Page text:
- Ayahuasca may be linked to well-being.
- It is also related to lesser problematic alcohol use.
- Ayahuasca is a traditional Amazonian drug.
An Amazonian drug called Ayahuasca has been reported to improve people's general sense of wellbeing.
Association of ayahuasca with well-being
Ayahuasca users reported greater well-being than classic psychedelic users. Problematic alcohol drinking was also less among ayahuasca users. "These findings lend some support to the notion that ayahuasca could be an important and powerful tool in treating depression and alcohol use disorders," said Dr.Will Lawn, of University College London.
Recent research has demonstrated ayahuasca's potential as a psychiatric medicine, this study provides further evidence that it may be a safe and promising treatment.
Problematic drinking is found among ayahuasca users as well as other psychedelic users. Ayahuasca users in this survey still had an average drinking level which would be considered hazardous. Therefore, randomized controlled trials must be carried out to fully examine ayahuasca's ability to help treat mood and addiction disorders. However, this study is notable because it is, to the best of our knowledge, the largest survey of ayahuasca users completed to date.
There was a higher incidence of lifetime mental illness diagnoses within the ayahuasca users, which subsequent analyses found to be confined to users from countries without a tradition of ayahuasca use.
Researching ayahuasca users
An online survey was conducted via social media and responses regarding well-being was measured with the Personal Wellbeing Index, a tool used by researchers around the world which asks about things such as personal relationships, connection with the community and a sense of achievement.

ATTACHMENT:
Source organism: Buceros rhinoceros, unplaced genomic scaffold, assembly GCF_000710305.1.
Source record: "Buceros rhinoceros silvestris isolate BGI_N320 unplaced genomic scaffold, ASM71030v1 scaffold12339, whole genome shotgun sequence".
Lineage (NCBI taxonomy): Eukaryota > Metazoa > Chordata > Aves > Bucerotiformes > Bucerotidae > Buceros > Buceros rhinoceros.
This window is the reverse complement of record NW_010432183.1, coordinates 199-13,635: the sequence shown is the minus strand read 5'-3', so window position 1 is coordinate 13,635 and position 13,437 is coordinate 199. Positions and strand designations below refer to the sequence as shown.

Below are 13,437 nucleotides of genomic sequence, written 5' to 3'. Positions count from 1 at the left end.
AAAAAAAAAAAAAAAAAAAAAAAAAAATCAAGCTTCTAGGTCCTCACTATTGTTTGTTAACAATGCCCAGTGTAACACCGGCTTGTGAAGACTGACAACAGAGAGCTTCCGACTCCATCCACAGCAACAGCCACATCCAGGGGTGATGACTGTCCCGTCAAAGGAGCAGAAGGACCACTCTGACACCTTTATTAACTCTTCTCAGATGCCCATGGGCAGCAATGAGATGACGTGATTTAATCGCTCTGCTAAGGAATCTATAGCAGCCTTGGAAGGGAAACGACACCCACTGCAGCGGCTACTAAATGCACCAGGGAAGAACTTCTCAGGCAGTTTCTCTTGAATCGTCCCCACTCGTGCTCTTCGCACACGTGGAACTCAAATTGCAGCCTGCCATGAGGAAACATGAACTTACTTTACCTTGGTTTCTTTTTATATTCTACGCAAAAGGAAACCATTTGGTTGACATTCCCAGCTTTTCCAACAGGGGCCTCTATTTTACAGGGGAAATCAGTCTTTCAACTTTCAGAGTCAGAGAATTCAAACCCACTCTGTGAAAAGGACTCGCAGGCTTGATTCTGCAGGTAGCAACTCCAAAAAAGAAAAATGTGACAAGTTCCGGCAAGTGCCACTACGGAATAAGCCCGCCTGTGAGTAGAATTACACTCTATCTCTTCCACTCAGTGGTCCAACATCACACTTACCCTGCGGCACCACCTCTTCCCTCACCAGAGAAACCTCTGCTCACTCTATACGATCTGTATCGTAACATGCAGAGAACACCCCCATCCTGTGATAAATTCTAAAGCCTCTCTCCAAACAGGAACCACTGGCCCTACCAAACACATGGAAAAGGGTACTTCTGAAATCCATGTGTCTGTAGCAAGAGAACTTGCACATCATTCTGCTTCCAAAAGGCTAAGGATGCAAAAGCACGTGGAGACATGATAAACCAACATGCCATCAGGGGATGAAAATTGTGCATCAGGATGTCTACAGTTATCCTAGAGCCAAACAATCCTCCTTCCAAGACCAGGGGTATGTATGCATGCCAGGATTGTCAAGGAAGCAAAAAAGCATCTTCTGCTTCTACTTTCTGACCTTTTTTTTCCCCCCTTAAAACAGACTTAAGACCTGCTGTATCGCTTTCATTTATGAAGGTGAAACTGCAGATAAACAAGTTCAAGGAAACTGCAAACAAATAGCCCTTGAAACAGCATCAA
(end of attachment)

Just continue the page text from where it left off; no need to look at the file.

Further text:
Of the respondents, 527 were ayahuasca users, 18,138 used LSD or magic mushrooms and 78,236 did not take psychedelic drugs.
Using Global Drug Survey data from more than 96,000 people worldwide, a research team at the University of Exeter and University College London found that ayahuasca users reported lower problematic alcohol use than people who took LSD or magic mushrooms.
However, the survey data showed a higher incidence of lifetime mental illness diagnoses within the ayahuasca users. Subsequent analyses found that these were confined to users from countries without a tradition of ayahuasca use.
Components of ayahuasca
Ayahuasca which means 'the vine of the soul' is a powerfully psychoactive brew which is thought to have been used for several hundred years by indigenous people in the Amazon. It is usually prepared by boiling the leaves of the Psychotria viridis bush, which contains N,N-dimethyltryptamine (DMT), and combining with the stems of the Banisteriopsis caapi vine, which contains the beta-carboline alkaloids harmine, harmaline, and tetrahydroharmine, to create a thick brown liquid.
- Will Lawn, Jaime E. Hallak et al. Well-Being, Problematic Alcohol Consumption and Acute Subjective Drug Effects in Past-Year Ayahuasca Users: a Large, International, Self-Selecting Online Survey, Scientific Reportsdoi:10.1038/s41598-017-14700-6
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Chrisy Ngilneii. (2017, November 10). Amazonian Drug Associated With a Sense of Well-Being. Medindia. Retrieved on Sep 26, 2022 from https://www.medindia.net/news/healthwatch/amazonian-drug-associated-with-a-sense-of-well-being-174524-1.htm.
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Chrisy Ngilneii. "Amazonian Drug Associated With a Sense of Well-Being". Medindia. https://www.medindia.net/news/healthwatch/amazonian-drug-associated-with-a-sense-of-well-being-174524-1.htm. (accessed Sep 26, 2022).
Chrisy Ngilneii. 2021. Amazonian Drug Associated With a Sense of Well-Being. Medindia, viewed Sep 26, 2022, https://www.medindia.net/news/healthwatch/amazonian-drug-associated-with-a-sense-of-well-being-174524-1.htm.